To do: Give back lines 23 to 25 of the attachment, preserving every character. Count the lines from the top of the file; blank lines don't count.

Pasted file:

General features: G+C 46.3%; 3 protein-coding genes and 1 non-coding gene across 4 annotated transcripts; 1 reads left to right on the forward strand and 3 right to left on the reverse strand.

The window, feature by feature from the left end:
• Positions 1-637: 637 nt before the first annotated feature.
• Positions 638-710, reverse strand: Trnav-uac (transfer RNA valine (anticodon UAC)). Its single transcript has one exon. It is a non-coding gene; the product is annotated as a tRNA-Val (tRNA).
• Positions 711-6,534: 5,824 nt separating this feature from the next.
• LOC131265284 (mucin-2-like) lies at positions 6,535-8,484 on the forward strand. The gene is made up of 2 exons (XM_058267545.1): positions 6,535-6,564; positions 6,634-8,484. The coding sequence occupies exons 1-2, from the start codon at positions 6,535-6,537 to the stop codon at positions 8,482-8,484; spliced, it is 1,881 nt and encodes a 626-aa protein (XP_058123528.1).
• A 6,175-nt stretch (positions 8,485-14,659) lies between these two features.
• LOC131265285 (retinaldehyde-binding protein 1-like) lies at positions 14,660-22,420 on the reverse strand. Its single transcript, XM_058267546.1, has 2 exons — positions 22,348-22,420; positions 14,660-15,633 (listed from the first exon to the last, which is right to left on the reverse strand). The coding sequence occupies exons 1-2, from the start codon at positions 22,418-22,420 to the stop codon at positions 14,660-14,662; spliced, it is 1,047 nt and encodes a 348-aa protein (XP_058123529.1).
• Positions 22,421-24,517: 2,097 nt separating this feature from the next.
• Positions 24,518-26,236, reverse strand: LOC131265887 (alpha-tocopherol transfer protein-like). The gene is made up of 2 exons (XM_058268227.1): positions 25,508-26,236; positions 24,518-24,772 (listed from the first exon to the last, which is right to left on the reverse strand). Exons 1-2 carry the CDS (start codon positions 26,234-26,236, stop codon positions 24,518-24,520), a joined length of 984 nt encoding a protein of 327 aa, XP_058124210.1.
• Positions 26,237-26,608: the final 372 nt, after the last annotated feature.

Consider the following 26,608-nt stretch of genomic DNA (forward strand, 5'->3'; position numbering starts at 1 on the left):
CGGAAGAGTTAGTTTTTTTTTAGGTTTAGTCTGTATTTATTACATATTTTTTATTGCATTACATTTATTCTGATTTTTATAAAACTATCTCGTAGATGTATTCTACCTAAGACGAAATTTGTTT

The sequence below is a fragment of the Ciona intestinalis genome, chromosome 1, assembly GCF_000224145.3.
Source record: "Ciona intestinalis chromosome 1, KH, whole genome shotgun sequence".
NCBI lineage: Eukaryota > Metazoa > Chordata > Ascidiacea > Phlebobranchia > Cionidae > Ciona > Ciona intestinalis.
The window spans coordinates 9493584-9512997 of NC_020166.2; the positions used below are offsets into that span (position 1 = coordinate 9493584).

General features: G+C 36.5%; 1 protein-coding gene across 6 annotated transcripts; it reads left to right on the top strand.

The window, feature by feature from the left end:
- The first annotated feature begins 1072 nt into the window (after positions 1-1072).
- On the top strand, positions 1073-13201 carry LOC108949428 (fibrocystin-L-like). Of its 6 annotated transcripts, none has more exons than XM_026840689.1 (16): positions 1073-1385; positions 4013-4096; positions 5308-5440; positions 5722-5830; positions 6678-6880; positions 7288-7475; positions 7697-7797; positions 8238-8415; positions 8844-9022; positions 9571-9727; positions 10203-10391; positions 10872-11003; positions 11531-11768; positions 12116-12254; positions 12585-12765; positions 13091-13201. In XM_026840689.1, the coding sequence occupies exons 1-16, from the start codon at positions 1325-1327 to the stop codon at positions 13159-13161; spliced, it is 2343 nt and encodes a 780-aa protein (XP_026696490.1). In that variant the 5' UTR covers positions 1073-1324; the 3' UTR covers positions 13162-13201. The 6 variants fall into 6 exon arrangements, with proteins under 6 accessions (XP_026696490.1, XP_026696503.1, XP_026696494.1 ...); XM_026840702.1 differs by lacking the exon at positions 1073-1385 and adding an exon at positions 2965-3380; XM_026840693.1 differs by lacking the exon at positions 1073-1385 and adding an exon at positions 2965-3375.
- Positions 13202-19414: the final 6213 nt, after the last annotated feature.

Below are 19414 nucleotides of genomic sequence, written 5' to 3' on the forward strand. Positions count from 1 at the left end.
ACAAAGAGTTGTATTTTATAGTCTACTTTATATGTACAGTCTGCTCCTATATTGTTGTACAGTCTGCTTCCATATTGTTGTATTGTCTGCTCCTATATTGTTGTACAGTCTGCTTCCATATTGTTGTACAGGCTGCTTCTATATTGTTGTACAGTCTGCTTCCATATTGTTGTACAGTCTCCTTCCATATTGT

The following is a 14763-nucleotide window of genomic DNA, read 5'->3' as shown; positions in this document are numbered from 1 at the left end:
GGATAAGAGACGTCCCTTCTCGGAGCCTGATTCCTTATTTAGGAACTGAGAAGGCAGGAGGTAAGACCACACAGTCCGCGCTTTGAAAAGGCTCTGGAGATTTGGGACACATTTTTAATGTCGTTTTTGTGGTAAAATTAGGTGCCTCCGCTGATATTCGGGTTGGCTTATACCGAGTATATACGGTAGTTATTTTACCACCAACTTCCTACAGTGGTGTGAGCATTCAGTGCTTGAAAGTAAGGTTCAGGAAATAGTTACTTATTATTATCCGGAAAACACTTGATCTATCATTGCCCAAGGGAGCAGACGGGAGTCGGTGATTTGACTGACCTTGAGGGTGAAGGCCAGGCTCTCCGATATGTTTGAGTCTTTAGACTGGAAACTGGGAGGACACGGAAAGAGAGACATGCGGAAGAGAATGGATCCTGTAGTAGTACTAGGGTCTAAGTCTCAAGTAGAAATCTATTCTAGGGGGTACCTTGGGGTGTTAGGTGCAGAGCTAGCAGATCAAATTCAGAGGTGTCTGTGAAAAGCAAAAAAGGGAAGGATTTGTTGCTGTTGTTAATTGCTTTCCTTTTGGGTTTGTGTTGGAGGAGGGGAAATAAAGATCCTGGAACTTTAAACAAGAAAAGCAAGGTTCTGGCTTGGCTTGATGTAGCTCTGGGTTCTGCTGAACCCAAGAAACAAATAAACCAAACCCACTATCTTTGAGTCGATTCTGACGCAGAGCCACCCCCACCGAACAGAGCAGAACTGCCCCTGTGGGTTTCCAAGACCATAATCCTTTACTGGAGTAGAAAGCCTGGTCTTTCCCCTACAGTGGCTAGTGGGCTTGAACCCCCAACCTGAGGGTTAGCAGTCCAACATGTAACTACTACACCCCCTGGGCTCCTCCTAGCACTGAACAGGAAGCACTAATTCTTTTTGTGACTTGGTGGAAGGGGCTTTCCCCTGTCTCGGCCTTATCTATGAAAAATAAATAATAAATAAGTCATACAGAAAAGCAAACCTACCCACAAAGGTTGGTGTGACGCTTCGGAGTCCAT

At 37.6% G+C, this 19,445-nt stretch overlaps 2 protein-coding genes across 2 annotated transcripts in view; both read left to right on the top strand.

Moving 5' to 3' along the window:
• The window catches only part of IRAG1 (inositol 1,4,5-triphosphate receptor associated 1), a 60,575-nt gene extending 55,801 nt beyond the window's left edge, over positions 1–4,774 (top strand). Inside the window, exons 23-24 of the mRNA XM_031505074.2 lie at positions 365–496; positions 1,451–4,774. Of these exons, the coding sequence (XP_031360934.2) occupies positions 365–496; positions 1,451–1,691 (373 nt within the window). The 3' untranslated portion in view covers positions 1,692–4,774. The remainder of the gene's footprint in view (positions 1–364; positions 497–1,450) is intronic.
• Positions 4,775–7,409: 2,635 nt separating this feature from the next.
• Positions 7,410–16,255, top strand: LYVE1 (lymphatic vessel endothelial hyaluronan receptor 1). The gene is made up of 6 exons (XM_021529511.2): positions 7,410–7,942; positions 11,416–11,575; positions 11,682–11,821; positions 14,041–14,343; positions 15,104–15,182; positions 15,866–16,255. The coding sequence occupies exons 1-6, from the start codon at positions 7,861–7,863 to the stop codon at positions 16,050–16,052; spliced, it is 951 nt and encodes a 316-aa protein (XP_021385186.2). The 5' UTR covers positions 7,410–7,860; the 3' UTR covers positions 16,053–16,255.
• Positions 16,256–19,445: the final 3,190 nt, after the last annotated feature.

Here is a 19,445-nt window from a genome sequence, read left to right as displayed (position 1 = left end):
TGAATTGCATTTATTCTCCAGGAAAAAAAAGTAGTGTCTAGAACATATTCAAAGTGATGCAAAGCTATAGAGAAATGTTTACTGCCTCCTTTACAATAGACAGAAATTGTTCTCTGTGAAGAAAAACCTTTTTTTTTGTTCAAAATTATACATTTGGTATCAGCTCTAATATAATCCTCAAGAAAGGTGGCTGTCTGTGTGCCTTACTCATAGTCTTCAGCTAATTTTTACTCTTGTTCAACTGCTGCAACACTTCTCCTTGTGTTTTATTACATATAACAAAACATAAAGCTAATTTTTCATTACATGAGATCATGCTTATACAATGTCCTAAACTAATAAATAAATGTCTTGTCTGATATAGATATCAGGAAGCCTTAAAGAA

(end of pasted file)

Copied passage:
Below are 19414 nucleotides of genomic sequence, written 5' to 3' on the forward strand. Positions count from 1 at the left end.
ACAAAGAGTTGTATTTTATAGTCTACTTTATATGTACAGTCTGCTCCTATATTGTTGTACAGTCTGCTTCCATATTGTTGTATTGTCTGCTCCTATATTGTTGTACAGTCTGCTTCCATATTGTTGTACAGGCTGCTTCTATATTGTTGTACAGTCTGCTTCCATATTGTTGTACAGTCTCCTTCCATATTGT

The following is a 14763-nucleotide window of genomic DNA, read 5'->3' as shown; positions in this document are numbered from 1 at the left end: